• Retirement and Annuity Advisor Jennifer Lang

Ways That Can Help You Improve Your Business Credit Score

At JenniferLangFinancialServices.com, we help small businesses apply for financing through our network of banks including SBA loans, Bank Term loans, and more financing options. When we interview small business owners who have been funded, we ask if they have tips for others seeking a business loan. Many say to pay very close attention to your business credit score, keeping them high.

As a consumer, your personal credit score is important when shopping for a home mortgage, buying a car, or applying for a credit card. These personal credit scores don’t tell the whole story of your business. The other score you need to be on top of is your business credit score, also known as the FICO SBSS score.

Why is the FICO® SBSS Business Credit Score Important?

When applying for an SBA loan through our bank partners, your FICO SBSS score will be considered. FICO stands for the Fair Isaac Corporation, the largest and best known of several companies that calculate credit scores. SBSS stands for the Small Business Scoring Service.

This score is one factor that helps lenders determine how likely your business is to make timely loan payments and ultimately pay back the loan in full.

How is the FICO SBSS Score Calculated?

In short, your FICO SBSS score is calculated by reviewing personal and business credit history. Other business financial information also comes into play like the age of your business, number of employees along with financial data, like revenue and assets.

The SBSS score ranges from 0-300 with the higher your score, the better.

Why Would You Want to Improve Your Business Credit Score?

According to the Small Business Administration (SBA), insufficient or delayed financing is the second most common reason for business failure. Because anyone can view your business credit score—it’s not confidential—it’s important to establish business credit from the start to help you obtain better interest rates, loan terms, and negotiation leverage on payment periods with suppliers.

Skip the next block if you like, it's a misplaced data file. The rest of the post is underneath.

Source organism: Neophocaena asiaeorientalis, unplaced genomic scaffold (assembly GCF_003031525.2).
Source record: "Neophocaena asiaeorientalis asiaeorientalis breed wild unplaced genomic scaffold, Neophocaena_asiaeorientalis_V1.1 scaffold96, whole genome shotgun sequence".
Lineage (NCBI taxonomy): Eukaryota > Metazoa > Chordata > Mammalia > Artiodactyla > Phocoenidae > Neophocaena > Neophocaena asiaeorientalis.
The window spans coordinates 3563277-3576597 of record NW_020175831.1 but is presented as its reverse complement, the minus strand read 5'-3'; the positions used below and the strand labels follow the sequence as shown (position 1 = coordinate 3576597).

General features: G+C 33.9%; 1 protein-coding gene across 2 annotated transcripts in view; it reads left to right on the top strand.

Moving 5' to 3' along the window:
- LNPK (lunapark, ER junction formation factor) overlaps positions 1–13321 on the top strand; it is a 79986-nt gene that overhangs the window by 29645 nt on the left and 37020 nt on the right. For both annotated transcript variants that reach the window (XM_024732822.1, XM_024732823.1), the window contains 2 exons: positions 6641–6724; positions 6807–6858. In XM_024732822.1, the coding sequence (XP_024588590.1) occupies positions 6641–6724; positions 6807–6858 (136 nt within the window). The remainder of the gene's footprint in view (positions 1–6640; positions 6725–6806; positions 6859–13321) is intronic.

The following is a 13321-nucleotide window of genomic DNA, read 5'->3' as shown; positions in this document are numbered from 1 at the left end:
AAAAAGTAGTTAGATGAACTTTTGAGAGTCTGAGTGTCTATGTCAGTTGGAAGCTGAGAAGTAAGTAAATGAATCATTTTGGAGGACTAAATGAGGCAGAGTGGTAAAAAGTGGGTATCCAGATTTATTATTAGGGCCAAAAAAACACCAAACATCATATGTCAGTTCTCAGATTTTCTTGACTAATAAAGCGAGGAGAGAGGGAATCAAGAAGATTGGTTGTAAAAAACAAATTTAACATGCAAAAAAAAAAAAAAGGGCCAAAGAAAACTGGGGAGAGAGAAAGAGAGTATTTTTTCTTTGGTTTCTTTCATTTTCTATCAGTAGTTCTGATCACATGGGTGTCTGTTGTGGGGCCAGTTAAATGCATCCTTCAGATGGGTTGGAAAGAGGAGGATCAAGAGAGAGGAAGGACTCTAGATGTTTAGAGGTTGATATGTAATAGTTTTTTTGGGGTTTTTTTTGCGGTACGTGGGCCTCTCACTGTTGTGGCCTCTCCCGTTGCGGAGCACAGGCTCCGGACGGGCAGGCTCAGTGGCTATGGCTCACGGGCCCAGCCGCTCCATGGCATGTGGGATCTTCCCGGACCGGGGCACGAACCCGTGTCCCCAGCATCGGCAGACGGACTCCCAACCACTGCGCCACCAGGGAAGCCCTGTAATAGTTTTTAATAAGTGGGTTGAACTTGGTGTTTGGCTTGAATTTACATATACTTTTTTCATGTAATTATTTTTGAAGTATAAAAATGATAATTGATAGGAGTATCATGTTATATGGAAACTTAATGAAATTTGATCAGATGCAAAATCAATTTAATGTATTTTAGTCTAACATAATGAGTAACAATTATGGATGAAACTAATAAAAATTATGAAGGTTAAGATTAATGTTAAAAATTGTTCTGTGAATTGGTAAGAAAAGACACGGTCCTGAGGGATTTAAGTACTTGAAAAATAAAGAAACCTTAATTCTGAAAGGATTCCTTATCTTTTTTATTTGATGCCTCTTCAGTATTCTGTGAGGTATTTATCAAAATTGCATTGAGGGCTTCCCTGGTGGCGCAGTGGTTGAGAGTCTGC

8 Ways to Improve Your Business Credit Score

If your business credit score needs work, review these 8 strategies to help strengthen yours.

Check your business credit report

There’s no shortage of sites online to get your personal credit score but you might not know where to go for your business credit score. If you find any errors, dispute them immediately. Incorrect information can impact running your business.

Pay your bills on time

This step is a no brainer. Lenders or vendors don’t want to work with a business that drags their feet when paying bills. Use these strategies to avoid paying late and incurring penalties.

  • Make a list of every bill

  • Find out when your payments are due

  • Add your payments to a calendar

  • Decide how much you want to pay

  • Set up automated payments whenever possible

  • Devise a system for manual payments

  • Sign up for reminders

If you’re unable to make a timely payment, see if you can negotiate so your business doesn’t get reported to the credit bureaus.

Decrease your credit utilization ratio

The credit utilization ration is explained by credit site The Balance as the ratio of your credit card balances to credit limits. It measures the amount of your credit limit that's being used. For example, if your balance is $300 and your credit limit is $1,000, then your credit utilization for that credit card is 30%. The lower your credit utilization, the better.

Establish credit accounts with suppliers

If you work with vendors or suppliers, you can build your business credit by opening accounts with them. Before you do, make sure they report payments to credit bureaus. That way, your timely payments will be reflected on your credit reports and lenders will have access to them.

Add positive payment experiences to your credit file

The credit card issuers and lenders you have accounts with send accounts updates to credit bureaus including your current balance, payment history, and other details. This information is added into your credit report and used to generate your credit score when it's requested by businesses and yourself.